Plans weighed to bolster striped bass population

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Fewer striped bass would be fished from local waters as soon as next year under a series of options being considered by federal fisheries regulators that seek to sustain a vital coastal species that has seen a 20 percent harvest decline since 2008.

Regulators in coming weeks will seek public comment on a long list of proposals to bolster the striped bass population, including reducing the commercial fishing harvest by up to 25 percent annually. Sport fishers could see a change in the size and number of fish taken, most likely to one striper a day, from a current two.

Several options propose allowing anglers to keep two fish, but of larger size, with higher limits phased in over time.

"We're trying to strike a balance," said Jim Gilmore, marine resources bureau chief of the New York Department of Environmental Conservation, which will conduct forums and enforce any new rules. "We don't want to put people out of business. It's a viable fishery."

The long list of options is proposed in a draft plan released Thursday by the Atlantic States Marine Fisheries Commission, which manages striped bass and other coastal fish.

"Even though the stock is not overfished and overfishing is not occurring, the spawning stock biomass [the critical striped bass breeders] is approaching its overfished threshold" the report says. "In addition, a similar downtrend has been observed in total harvest with approximately a 19 percent decrease since 2008."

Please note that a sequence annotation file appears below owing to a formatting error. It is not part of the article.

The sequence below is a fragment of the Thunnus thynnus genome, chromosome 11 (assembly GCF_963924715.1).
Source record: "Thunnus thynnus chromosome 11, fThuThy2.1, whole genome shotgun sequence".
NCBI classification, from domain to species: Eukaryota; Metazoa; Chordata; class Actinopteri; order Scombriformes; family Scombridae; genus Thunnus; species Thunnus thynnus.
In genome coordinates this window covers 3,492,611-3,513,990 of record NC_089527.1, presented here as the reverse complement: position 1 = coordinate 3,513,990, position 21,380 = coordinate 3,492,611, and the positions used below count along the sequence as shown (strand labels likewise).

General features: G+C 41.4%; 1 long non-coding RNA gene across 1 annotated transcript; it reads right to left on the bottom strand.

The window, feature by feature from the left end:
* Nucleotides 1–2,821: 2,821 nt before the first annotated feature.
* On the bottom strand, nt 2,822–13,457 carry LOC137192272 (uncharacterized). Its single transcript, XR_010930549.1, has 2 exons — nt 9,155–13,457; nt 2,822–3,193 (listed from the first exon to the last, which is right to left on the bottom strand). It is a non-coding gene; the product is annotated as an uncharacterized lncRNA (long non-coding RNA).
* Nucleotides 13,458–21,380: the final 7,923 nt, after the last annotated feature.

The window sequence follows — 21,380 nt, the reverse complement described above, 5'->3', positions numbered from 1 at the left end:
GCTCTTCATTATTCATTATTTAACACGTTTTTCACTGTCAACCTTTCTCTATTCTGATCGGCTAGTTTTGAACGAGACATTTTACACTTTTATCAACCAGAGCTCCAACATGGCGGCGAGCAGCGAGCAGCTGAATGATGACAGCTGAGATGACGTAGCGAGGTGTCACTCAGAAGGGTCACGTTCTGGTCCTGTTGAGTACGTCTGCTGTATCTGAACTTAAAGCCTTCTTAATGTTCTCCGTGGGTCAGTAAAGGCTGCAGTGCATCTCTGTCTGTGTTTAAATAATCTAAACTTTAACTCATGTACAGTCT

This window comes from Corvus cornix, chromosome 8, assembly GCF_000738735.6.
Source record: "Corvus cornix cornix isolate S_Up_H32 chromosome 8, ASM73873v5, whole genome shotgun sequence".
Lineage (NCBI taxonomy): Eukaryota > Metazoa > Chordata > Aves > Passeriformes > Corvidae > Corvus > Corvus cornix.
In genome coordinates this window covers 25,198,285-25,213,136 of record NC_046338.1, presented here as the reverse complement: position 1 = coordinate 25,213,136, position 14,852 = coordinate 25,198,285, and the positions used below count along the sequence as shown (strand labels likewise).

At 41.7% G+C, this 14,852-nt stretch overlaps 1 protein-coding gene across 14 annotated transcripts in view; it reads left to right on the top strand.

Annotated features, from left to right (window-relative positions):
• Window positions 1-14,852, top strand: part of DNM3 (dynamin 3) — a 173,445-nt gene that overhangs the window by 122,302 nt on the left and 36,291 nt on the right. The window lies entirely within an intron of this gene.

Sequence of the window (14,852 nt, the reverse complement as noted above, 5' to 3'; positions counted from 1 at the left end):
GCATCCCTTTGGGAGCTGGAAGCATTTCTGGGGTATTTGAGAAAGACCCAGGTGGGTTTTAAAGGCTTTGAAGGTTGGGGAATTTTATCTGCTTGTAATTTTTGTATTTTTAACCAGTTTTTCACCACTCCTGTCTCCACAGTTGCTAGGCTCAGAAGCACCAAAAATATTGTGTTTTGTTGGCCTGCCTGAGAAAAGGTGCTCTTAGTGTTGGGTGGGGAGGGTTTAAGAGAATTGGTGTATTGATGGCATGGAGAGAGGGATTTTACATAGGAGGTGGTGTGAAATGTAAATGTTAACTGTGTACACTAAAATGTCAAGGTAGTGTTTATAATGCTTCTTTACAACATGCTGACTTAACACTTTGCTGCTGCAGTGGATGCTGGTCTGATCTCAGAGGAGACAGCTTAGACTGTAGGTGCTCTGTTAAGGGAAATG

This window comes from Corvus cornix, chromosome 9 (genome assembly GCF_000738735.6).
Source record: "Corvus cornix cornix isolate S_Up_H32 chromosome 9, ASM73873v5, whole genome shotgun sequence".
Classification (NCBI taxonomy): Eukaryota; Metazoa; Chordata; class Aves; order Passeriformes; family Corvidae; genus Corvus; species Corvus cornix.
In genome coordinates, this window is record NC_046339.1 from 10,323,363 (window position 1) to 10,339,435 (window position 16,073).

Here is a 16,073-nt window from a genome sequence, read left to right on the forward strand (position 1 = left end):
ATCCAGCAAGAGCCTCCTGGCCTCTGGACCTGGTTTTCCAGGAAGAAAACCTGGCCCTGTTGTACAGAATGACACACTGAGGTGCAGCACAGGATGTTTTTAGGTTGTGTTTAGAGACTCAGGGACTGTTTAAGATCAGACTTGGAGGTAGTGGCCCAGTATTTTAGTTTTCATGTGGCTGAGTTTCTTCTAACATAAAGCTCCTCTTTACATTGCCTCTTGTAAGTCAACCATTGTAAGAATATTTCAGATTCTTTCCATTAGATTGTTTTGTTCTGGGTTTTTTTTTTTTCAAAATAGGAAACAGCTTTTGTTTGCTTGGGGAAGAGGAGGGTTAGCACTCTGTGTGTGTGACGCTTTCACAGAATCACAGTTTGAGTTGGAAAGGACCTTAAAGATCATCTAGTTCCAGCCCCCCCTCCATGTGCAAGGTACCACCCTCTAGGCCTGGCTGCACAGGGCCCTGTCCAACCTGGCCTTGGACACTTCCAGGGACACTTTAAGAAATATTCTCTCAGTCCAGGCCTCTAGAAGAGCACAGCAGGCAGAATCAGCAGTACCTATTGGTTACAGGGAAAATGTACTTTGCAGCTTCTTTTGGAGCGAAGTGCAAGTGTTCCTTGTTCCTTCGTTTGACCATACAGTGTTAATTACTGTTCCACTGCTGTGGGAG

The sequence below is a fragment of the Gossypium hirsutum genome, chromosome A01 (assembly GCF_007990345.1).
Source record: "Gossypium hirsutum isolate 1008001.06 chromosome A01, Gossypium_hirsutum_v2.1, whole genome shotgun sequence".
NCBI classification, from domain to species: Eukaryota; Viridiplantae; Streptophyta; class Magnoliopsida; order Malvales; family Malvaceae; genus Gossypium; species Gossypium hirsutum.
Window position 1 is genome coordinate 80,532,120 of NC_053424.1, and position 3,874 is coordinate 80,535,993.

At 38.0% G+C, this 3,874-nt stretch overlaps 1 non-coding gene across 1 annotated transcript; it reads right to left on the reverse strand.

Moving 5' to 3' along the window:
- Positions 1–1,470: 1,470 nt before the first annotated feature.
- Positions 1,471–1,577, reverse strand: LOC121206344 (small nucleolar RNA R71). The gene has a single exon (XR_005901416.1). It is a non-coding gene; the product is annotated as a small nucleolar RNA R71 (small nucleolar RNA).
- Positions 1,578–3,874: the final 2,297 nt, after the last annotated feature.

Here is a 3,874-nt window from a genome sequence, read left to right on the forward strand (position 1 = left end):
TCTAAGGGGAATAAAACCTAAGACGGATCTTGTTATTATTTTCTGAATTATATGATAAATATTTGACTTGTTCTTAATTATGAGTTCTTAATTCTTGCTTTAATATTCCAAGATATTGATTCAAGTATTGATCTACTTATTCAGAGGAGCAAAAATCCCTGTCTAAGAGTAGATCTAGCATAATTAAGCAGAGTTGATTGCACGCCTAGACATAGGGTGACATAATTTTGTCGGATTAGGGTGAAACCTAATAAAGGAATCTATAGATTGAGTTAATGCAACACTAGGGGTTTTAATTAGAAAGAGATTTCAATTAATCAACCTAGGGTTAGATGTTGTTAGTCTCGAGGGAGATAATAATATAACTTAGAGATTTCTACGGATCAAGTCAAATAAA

For Long Island's passionate community of surf-casters and partyboat anglers, the proposals include a reduction in the daily catch from a current two fish (including a so-called trophy fish of more than 41 inches for individual anglers) to one.

Regulators are also proposing a range of new size limits, including raising the current minimum of 28 inches to 30 inches or 32 inches. One proposal suggests instituting a "slot" size allowance of 28 to 34 inches. Another proposes eliminating taking the trophy fish altogether.

Many recreational anglers, Gilmore noted, already limit themselves to only one fish, and even self-impose higher-than required size limits.

All the proposals remain just that. Regulators are expected to complete the rules early next year. The striped bass season in New York of April 15 through Dec. 15 would remain the same.

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"There are a lot of options, which could be a problem," Gilmore said.

Public hearings are being held up and down the coast over the next month to determine which options are most acceptable. The New York meeting is to be held Sept. 16 at 7 p.m. at Stony Brook University's Wang Center, room 201. "We're expecting a pretty good turnout," Gilmore said.

Jim Hutchinson, president of the New York Sport Fishing Federation, a recreational fishing group, met recently and agreed to support reducing the number of stripers that can be taken to one, while holding the current minimum of 28 inches, he said.

The federation supports the new limits beginning at the start of 2015. Some proposals call for a phase-in of the new rules over three years.

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